That something was a "secret" meeting in Washington between seven adult companies and the FBI. The subject under discussion was 18 U.S.C. § 2257, the notorious federal labeling and record-keeping regulations that continue to haunt the industry, and purposelessly so.
Actually, I knew about the meeting in advance and even saw a copy of the letter sent by the FBI to one of the seven companies, but the name of the company in question was redacted. The gist of the letter was that the FBI wanted to talk about the 2257 inspections process, but it was unclear what they wanted to discuss or why they invited the particular companies. There was, as I recall, a reference to "leaders in the industry."
What struck me about the letter was the fact that no confidentiality was requested, which one would certainly expect the FBI to request unless they wanted the fact of the meeting — and what happened at the meeting — to go out to the adult industry. I planned on writing about the upcoming meeting, but was asked — no, implored — by an industry attorney not to write about it beforehand, and to drive the point home he told me that I would do "inestimable damage" if I did. I wrote and said nothing, but I did stay in close contact with the attorney up to the date of the meeting, attempted independent contact with the coordinating FBI agent (to no avail), and received a guarantee by another lawyer who was going to be in attendance that coverage would be provided us.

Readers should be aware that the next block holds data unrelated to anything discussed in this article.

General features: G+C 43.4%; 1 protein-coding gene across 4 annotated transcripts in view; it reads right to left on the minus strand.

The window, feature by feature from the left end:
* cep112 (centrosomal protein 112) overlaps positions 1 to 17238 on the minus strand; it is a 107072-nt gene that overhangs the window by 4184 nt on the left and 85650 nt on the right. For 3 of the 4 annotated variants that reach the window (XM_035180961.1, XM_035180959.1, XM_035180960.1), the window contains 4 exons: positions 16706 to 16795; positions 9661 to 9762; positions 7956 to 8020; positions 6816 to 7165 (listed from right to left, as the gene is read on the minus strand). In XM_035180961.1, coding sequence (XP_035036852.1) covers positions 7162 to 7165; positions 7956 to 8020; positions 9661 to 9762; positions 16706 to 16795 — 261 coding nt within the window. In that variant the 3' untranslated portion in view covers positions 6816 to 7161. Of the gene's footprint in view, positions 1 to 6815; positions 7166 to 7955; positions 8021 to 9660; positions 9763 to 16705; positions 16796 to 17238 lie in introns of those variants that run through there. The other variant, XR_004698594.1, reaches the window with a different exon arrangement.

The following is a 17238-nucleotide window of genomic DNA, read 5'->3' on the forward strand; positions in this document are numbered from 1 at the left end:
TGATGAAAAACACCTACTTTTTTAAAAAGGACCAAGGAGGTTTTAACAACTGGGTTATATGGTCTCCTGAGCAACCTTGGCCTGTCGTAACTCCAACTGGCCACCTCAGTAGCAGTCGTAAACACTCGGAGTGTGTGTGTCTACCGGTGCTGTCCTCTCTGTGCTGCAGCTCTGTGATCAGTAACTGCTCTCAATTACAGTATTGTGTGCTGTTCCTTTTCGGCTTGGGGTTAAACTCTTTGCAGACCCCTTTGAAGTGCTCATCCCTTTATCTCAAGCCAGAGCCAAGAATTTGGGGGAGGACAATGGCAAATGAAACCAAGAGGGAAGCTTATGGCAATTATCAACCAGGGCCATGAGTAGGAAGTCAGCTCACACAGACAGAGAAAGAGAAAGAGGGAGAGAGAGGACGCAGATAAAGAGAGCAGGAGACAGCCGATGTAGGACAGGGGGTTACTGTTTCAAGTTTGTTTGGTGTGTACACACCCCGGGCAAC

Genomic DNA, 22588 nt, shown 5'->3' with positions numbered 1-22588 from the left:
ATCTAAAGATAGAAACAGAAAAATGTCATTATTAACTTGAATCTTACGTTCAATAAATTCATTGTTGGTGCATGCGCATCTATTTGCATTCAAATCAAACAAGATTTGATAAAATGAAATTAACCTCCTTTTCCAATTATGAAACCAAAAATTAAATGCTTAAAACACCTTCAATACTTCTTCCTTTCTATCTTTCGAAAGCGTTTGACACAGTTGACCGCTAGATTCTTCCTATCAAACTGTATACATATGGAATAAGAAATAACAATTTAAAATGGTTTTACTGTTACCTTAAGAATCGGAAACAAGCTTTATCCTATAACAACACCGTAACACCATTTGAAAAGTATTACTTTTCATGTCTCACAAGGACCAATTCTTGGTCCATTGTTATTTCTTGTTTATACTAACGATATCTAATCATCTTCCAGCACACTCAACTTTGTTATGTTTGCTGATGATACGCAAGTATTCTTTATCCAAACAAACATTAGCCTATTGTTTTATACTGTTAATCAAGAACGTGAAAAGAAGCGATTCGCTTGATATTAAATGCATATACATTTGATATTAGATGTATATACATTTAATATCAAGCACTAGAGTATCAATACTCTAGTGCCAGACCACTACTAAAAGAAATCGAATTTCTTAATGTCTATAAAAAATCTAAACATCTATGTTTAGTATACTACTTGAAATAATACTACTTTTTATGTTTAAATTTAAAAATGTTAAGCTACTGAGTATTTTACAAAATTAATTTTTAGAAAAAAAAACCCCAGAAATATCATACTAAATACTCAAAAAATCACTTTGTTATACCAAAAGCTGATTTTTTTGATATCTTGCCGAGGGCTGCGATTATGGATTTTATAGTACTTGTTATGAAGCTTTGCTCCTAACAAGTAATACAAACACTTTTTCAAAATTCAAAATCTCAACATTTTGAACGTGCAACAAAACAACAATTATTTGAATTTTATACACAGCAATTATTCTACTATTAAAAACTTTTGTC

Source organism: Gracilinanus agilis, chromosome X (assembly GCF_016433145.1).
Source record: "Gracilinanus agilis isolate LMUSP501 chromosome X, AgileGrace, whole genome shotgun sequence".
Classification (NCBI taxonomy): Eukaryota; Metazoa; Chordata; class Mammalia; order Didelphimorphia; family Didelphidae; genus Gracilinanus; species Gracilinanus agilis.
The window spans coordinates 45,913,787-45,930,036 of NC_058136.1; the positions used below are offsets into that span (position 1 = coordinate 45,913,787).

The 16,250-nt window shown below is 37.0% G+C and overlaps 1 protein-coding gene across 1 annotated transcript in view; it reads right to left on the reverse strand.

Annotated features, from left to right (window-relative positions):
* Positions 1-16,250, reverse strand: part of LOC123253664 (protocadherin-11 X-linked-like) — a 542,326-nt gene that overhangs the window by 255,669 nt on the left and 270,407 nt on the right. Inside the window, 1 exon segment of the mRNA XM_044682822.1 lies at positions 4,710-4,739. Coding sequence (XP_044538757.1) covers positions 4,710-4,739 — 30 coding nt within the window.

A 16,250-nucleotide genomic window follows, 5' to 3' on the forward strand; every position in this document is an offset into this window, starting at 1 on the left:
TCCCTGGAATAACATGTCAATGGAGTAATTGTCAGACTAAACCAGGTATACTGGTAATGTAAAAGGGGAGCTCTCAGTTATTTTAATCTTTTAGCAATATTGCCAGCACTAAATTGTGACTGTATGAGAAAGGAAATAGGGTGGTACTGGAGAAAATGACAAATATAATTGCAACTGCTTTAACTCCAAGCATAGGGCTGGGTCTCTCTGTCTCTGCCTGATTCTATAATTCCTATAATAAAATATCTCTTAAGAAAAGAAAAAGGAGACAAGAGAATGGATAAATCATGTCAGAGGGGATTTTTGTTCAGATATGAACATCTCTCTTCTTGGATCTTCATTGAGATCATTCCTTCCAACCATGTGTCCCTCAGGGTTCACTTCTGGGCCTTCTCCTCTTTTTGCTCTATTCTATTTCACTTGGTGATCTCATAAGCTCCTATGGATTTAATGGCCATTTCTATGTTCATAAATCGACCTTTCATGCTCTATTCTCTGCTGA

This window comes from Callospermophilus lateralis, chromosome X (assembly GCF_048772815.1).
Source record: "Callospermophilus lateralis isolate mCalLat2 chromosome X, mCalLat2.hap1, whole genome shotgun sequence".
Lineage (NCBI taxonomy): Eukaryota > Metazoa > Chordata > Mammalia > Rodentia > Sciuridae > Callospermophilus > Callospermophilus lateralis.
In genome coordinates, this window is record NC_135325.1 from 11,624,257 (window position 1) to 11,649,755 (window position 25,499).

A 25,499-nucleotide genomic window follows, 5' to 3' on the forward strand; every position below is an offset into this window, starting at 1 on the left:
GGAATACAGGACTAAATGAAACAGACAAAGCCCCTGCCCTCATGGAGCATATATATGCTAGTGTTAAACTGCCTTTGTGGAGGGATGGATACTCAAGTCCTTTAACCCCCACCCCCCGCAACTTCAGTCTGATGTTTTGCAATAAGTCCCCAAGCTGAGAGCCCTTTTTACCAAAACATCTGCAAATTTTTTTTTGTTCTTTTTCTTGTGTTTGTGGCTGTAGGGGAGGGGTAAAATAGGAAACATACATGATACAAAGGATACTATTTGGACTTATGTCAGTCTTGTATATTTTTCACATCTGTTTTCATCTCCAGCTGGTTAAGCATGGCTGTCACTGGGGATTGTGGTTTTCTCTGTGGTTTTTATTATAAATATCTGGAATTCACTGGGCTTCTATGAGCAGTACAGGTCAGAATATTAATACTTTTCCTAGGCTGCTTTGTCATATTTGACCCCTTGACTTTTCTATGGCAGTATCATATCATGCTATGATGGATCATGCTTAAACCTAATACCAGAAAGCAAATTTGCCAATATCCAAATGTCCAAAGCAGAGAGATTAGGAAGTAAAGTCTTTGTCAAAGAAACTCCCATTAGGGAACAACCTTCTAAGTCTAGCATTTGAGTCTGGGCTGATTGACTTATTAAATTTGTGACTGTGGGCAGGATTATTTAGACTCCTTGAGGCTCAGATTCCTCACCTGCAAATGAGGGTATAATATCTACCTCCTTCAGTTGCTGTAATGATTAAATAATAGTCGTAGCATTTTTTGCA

It was and it wasn't. Adult media got a story to post afterwards, but we could have written the copy ourselves without even having been there! No details were forthcoming, and certainly no specifics as to what the FBI said or what was said to the FBI. At the time, it made me wonder what the point was.
As a result, I was in this column going to excoriate those in attendance for staying so mum, but then Greg Piccionelli sent in his column, which will appear here tomorrow, in which he provides a great deal of detail about the meeting, much of it very interesting but some of it confusing.
He says, for instance, that the supervising agent called the meeting in part because of "concern about a number of adult media industry stories that were inaccurately reporting information regarding the inspection process." This is a particularly interesting comment considering the fact that in the process of writing coverage of each of the inspections XBIZ writers placed calls to the FBI for comment and to fact check. Unfortunately, all they were ever told is that inspections took place.
So the FBI can hardly complain about the results of adult media coverage if they decline to comment for that coverage. Piccionelli also states that at the end of the meeting the supervising agent "reiterated his sincere desire to establish a dialogue with the industry," and seemed enthusiastic about the prospect of communicating directly with adult media companies.
I hope so. We have calls in. We are waiting to hear back.